_loadPythonSupport();
 
     PyObject* m = Py_InitModule("testdll", testdll_GlobalMethods);
 }
 
 } /* end extern (C) */
 // EOF
 
 (In a Python session:)
 import testdll
 testdll.str_len("This")



Note the "func_wrap" template. This takes a regular D function and wraps it with something that can be exposed to Python. There are some limitations, as yet: The arguments and return type of the function must be ones it knows how to convert to and from Python, and there is not yet a mechanism for adding types to this list. It also does not yet support default arguments. It would also be nice to wrap all of the business with the method definition array. This can all be done. I'd like to acknowledge the work of David Rushby, whose "celerid" project and updated Python header were invaluable, as well as Deja Augustine, who first took a crack at the header. Daniel Keep and Tom S also proivded some useful function property-deriving templates. This library, as it exists now, is more a proof-of-concept than a useful library, so I'm not quite prepared to release it yet. -Kirk McDonald

You stole my idea :P Seriously, congratulations. I know I didn't quite get that far. This is fantastic stuff; it won't be long now before we have our own version of Boost::Python :) Just a few questions: * How did you deal with the whole 8-bit with encodings <==> UTF-8 thing? I was seriously considering just forcing everything to go via UTF-16, or did you write code to do the transcoding manually? * Do you have any plans on how to wrap the method definition array? I tried using nested templates but D didn't like it :( In any case, fantastic work. -- Daniel -- Unlike Knuth, I have neither proven or tried the above; it may not even make sense. v2sw5+8Yhw5ln4+5pr6OFPma8u6+7Lw4Tm6+7l6+7D i28a2Xs3MSr2e4/6+7t4TNSMb6HTOp5en5g6RAHCP http://hackerkey.com/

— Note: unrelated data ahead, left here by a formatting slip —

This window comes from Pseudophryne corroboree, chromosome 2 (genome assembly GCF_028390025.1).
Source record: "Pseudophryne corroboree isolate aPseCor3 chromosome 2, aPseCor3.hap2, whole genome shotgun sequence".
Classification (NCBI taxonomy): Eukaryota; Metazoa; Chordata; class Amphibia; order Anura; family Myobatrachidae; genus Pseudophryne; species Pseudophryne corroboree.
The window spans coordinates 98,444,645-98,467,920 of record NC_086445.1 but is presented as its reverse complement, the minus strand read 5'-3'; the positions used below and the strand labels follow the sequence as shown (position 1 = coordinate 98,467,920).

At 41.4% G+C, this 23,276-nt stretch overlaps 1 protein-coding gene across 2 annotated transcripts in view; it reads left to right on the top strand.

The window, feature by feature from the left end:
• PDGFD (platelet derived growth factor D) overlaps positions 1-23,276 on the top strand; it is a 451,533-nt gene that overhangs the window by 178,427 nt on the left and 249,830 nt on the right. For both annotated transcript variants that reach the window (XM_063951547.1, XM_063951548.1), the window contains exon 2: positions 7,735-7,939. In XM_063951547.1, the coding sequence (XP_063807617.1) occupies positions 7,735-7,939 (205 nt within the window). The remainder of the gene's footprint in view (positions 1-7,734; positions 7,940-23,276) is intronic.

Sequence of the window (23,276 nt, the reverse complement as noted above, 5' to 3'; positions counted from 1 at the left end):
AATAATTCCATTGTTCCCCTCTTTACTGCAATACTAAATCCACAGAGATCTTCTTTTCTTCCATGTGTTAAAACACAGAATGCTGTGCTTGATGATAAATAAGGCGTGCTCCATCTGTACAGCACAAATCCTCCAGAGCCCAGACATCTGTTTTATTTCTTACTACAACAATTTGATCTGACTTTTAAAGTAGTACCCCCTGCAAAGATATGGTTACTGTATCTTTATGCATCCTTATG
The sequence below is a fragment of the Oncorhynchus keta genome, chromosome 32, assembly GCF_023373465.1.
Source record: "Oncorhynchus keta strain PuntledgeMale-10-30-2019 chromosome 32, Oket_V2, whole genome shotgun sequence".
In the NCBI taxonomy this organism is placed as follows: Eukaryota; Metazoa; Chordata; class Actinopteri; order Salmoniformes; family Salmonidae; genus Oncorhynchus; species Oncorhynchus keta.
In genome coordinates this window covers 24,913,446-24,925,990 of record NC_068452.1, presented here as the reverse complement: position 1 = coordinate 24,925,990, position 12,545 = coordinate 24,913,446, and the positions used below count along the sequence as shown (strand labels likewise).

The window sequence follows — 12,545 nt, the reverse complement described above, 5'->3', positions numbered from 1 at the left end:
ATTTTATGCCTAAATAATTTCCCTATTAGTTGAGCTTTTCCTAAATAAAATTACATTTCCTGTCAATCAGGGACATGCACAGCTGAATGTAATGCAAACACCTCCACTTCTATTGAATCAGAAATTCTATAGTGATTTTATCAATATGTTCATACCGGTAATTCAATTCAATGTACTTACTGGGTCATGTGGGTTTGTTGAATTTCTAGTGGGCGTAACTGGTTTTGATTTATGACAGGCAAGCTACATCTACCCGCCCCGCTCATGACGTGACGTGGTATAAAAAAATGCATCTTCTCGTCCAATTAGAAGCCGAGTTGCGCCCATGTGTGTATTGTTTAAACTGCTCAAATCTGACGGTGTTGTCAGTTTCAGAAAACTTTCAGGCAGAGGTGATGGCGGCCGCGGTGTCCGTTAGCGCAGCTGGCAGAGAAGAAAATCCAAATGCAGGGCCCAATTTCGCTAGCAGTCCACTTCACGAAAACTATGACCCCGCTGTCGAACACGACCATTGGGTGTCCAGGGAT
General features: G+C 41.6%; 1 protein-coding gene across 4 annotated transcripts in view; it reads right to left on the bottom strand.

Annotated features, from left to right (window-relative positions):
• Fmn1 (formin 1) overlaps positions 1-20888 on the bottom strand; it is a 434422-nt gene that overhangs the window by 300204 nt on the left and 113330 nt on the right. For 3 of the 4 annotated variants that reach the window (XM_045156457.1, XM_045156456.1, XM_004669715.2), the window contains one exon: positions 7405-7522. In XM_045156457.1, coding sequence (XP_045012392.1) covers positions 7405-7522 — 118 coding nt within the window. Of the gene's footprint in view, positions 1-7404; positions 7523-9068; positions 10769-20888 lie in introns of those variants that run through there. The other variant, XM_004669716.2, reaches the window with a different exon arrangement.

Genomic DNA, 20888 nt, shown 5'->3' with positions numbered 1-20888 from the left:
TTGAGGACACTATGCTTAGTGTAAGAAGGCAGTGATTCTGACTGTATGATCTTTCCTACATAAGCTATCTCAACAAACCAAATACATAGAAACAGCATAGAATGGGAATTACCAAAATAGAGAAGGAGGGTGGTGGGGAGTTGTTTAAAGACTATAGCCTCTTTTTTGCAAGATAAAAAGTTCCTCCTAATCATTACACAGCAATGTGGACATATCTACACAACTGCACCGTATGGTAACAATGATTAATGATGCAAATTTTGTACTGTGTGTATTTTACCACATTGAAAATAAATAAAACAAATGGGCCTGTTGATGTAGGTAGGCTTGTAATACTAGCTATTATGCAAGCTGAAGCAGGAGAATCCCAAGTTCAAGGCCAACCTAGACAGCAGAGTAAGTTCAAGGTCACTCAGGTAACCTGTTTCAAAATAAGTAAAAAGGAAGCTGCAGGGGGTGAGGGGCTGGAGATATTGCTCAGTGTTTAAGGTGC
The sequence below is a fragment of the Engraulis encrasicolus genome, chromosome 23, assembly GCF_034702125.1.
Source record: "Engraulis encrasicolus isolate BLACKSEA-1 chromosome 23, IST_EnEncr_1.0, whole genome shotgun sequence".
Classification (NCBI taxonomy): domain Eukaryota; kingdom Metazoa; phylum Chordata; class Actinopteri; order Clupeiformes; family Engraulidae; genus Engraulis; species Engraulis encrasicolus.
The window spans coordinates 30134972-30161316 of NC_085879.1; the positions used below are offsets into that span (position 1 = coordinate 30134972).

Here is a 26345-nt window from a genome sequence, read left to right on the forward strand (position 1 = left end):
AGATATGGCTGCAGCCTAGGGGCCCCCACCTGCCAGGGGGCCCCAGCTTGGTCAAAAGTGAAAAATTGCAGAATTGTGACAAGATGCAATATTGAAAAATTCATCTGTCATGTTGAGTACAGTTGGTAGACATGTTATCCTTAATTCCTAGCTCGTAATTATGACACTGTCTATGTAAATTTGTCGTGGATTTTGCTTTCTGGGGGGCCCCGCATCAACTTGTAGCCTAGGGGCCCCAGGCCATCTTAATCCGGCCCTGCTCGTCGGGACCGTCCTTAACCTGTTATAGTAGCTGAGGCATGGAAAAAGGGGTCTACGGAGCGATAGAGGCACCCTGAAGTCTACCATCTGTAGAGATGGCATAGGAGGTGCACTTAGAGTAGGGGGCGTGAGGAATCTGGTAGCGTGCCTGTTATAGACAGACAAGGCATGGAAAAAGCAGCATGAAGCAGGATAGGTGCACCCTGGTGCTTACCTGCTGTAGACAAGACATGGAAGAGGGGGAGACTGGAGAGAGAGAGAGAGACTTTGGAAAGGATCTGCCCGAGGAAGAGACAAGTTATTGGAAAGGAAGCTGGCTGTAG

Jun 13 2006
next sibling parent Kirk McDonald <kirklin.mcdonald gmail.com> writes:
Daniel Keep wrote:
 Kirk McDonald wrote:
This library, as it exists now, is more a proof-of-concept than a useful
library, so I'm not quite prepared to release it yet.